Posts Tagged ‘Libby Watson’

August Wilson’s 1987 play ended up as part of a cycle of ten, each representing a decade of the 20th century black American experience (though not written in sequence). This one represents the 50’s and was the 3rd to be written (the last was written in 2005, the year of his death).

The play revolves around 50-something Troy, a dominant husband, brother and father who spent time in prison and is a bit fixated on death. Brother Gabriel has returned from the war deeply disturbed and Troy uses his compensation money to buy a home. He failed to make a career in baseball, the odds loaded heavily against black players at the time, but makes a decent living as a garbage man with his best friend Jim Bono. He falls out with his son Cory when he prevents him from perusing his own baseball ambitions. He’s unfaithful to his wife Rose and when his lover dies giving birth to his child, Rose takes the baby as her own. The first half is overlong and overwritten, but it picks up considerably after the interval. It’s an interesting enough family drama, but I’m not sure it really goes anywhere.

The chief reason for seeing it is as fine a set of performances as you could wish for. You can tell these actors have been on the road for three months as they are now inhabiting their characters seemingly effortlessly. Colin McFarlane is excellent as friend Bono and has great chemistry with Lenny Henry’s Troy. Tanya Moodie is wonderful as the put-upon wife who also plays off Henry brilliantly. Ian Charleston Award winner Ashley Zhangazha is simply terrific as Cory; a real one-to-watch. It’s just four years since Lenny Henry’s acting debut (baptism of fire) as Othello. Then he had great presence and a great speaking voice, but you could see him acting; now he’s the real deal – a hugely impressive, towering performance; you can’t take your eyes off him as he becomes Troy.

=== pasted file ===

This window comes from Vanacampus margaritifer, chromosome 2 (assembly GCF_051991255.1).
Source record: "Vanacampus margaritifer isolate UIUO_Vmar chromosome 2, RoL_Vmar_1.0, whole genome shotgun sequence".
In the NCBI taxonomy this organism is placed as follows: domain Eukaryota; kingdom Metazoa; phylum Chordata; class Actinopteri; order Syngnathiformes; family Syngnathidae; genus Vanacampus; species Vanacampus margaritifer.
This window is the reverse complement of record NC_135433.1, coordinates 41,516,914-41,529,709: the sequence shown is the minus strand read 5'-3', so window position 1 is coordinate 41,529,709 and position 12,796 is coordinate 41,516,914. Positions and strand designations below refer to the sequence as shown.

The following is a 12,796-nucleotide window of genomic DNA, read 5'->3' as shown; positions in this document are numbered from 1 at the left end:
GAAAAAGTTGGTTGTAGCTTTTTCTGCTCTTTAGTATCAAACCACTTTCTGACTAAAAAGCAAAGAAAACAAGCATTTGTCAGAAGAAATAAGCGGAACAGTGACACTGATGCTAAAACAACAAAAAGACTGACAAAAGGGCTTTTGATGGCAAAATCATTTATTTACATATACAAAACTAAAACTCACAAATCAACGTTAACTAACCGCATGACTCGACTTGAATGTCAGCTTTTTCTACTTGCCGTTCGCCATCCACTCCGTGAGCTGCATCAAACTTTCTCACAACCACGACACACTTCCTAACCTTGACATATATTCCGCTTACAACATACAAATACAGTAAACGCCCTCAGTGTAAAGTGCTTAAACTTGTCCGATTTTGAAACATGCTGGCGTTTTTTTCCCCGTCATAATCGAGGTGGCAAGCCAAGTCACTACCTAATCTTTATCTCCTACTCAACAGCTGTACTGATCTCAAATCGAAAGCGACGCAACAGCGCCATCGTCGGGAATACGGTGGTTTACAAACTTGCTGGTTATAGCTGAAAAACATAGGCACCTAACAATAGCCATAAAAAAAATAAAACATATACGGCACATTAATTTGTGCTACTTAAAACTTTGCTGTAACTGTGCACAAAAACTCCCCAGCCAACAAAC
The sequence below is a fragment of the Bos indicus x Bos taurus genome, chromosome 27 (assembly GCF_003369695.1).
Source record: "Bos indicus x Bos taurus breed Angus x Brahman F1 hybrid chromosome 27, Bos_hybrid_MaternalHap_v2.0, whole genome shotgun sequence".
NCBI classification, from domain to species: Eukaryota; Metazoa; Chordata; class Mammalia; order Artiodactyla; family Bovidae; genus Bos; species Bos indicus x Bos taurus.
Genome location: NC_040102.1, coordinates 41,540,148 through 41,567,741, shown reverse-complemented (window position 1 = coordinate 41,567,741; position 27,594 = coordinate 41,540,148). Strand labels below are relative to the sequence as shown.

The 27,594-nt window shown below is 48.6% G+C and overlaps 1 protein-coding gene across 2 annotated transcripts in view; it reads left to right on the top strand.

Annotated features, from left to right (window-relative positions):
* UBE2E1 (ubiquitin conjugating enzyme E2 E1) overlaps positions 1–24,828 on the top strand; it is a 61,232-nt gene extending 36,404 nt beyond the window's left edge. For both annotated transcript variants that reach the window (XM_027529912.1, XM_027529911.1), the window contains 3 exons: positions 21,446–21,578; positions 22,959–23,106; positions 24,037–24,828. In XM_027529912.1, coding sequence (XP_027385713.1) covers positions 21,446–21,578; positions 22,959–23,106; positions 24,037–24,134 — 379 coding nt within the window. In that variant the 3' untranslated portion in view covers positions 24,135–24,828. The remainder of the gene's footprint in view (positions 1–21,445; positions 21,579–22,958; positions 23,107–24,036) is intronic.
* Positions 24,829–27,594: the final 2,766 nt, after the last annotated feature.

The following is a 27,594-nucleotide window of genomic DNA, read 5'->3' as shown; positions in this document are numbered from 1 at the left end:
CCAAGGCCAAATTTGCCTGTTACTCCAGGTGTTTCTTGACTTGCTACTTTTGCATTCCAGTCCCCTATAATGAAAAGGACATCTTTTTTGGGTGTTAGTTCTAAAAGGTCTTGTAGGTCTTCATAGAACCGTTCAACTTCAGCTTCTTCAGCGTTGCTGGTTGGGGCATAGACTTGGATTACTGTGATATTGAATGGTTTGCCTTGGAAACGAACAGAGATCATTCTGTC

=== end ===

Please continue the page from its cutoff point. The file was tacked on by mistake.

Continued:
The action takes place in the front yard and on the porch of a two-story house (designed by Libby Watson) which dominates the stage of this small theatre, bringing further intensity to the drama. A welcome addition to the West End, which looks like it’s broadening its audience healthily.

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This is accurately billed as a cross between The Cosby Show and restoration comedy. Director Dawn Walton’s decision to stage it as a TV sitcom recording – countdowns to the start, large red ‘On Air’ sign, actor introductions to canned laughter – is a good one as it makes this 30 year-old Don Evans play more acceptable for a modern audience.

Black middle-class social climbers Myra (complete with malapropisms in keeping with the billing) and Avery’s lives are turned upside down by their son’s relationship with a girl from the wrong side of town and a visiting teenage relative’s dubious relationship with club owner Caleb, now her guardian following the death of her father / his boss.

It’s a light romcom with a touch of period satire, but it’s performed with much brio in a cartoonish Carry On style. The acting is sometimes too broad (Jocelyn Jee Eslen’s Myra and Isaac Seebandeke’s as her son Felix) but it’s often laugh-out-loud funny. I particularly liked both of Jacqueline Boatswain’s turns as hairdresser Mozelle and much older mum Mrs Caldwell.

Libby Watson’s two room set looks like they didn’t measure the space first as it spills over left and right of the side seating, but it’s crucial to both the period feel and the TV recording concept.

It’s clearly attracting an appropriately diverse audience and, though not produced by it, suggests that there will be room for lighter fare at the Tricycle under its new artistic director. Harmless fun and a fascinating peek at early 80’s black American writing.

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